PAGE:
US Secretary of State Condoleezza Rice's trip to China hasn't achieved much. North Korea is still adamant about its nuclear ambitions and Beijing remains wary about any dramatic action against Pyongyang to bring home the message.
The atmosphere during Rice's visit was good, and some unattributed Chinese sources sought to give the impression that China was somehow making progress with its difficult neighbor. For instance, Tang Jiaxuan(
There was no elaboration of what he meant by this.
Of course, there have been unconfirmed reports that Kim told the envoy there would be no further tests. It was even reported that Kim apologized for the first test.
According to South Korea's Yonhap news agency, "Kim said during a meeting with Tang that North Korea would not conduct an additional nuclear test unless the US harasses the North."
Yonhap also quoted a source as saying that, "Kim also promised that North Korea would return to the six-way talks in the near future as long as the US promises to lift financial sanctions after the talks reopen."
At the official level, though, China's Foreign Minister Li Zhaoxing (李肇星) would only say that Tang's visit had increased "mutual understanding" and he discussed how to revive the six-party talks.
Apparently, China has been trying to create an impression of some forward movement by encouraging or floating these rumors. The fact, though, is, as Rice said in Moscow (where she went after her China-visit), that: "Councillor Tang did not tell me that Kim Jong-il either apologized for the test or said that he would never test again."
In other words, if the US was hoping to swing China to its position of hardening the sanctions regime, Rice's visit was futile.
As before, China continues to push its own central role by way of six-party talks. But so far, the on-off six-party talks have even failed to prevent Pyongyang from testing a nuclear device.
The US is not ruling out returning to the six-party forum and for the North to re-engage in talks. As Rice said, "The Chinese are emphasizing the need for six-party talks to begin again and for the North to re-engage in talks."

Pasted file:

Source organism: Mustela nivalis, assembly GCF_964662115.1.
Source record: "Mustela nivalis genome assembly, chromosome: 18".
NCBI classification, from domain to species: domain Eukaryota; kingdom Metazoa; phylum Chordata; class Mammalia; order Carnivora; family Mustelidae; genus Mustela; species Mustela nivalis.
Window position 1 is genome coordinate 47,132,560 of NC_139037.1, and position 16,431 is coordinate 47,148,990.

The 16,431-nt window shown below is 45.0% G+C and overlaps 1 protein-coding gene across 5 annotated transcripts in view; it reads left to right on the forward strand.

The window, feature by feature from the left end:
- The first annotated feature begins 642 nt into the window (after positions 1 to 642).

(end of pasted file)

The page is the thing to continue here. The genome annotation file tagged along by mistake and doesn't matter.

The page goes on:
She maintained that the US had no problem with that, but Washington will not lift sanctions to accommodate Pyongyang.
The arguments thus keep going around in a circle, without any serious analysis of whether or not the six-party talks, if resumed, would go anywhere. Which, on the basis of the record so far, is not at all encouraging.
Indeed, according to prominent Chinese security analyst Shen Dingli (
Beijing fears that any toppling of the Kim Jong-il regime might not only create a flood of refugees into China, but could even lead to the installation of a pro-US government, thus complicating its security problems.
In some way, Shen brings in Taiwan as a factor in Beijing's Korea policy. According to him, "China must continue to look at North Korea through the prism of Taiwan.
You cannot expect China to abandon its ally completely while the US continues to back Taiwan and allow the independence movement to thrive there."
North Korea, therefore, is not simply a question of its nuclear arsenal. It is part of a larger equation of US-China relations. What it means is that North Korea is sometimes a problem because it doesn't always do China's bidding, as was the case when it went ahead with its atomic test.
But, with all its imperfections, it is an important strategic tool, with the US still looking to Beijing to somehow bring Pyongyang into line on the question of nuclear proliferation.
Clearly, the US doesn't want to attack North Korea. In its present state, with Iraq and domestic politics the prime issues, it is in no position to do that. Its only option, therefore, is a strict enforcement of UN sanctions.
But these might not work without Beijing coming on board, which is unlikely to happen.
Washington is not happy with China for pussyfooting on the question of sanctions. Beijing knows that this could seriously damage its relations with Washington at some point. It is, therefore, trying to reinvent the six-party forum.
It was in this context that it sought to float all sorts of rumors about Kim's apology and his promise to Tang that he wouldn't conduct another test.
During her China visit, Rice was persuaded that Tang had delivered a "very strong message to the North Koreans about the seriousness of what happened," after the atomic test.
But she didn't think it meant much as "there wasn't anything particularly surprising" that came out of Tang's North Korean visit.
Whether or not the six-nation forum is revived will depend on Pyongyang's attitude. Washington apparently is not opposed to the idea but is unlikely to lift sanctions to accommodate Pyongyang. And Kim reportedly won't come unless the lifting of the sanctions is promised.
Therefore, unless the deadlock is broken for the talks to resume, the situation will remain tense. According to former South Korean president Kim Dae-jung, North Korea might try to bust sanctions through military action.
During her Japan visit, Rice assured her hosts that "The United States has the will and the capability to meet the full range ... of its deterrent and security commitments to Japan."
That should apply equally to South Korea in the event of a North Korean lunge across the border.
Hopefully it will not come to this. But if it does, how will China respond?
Sushil Seth is a writer based in Australia.
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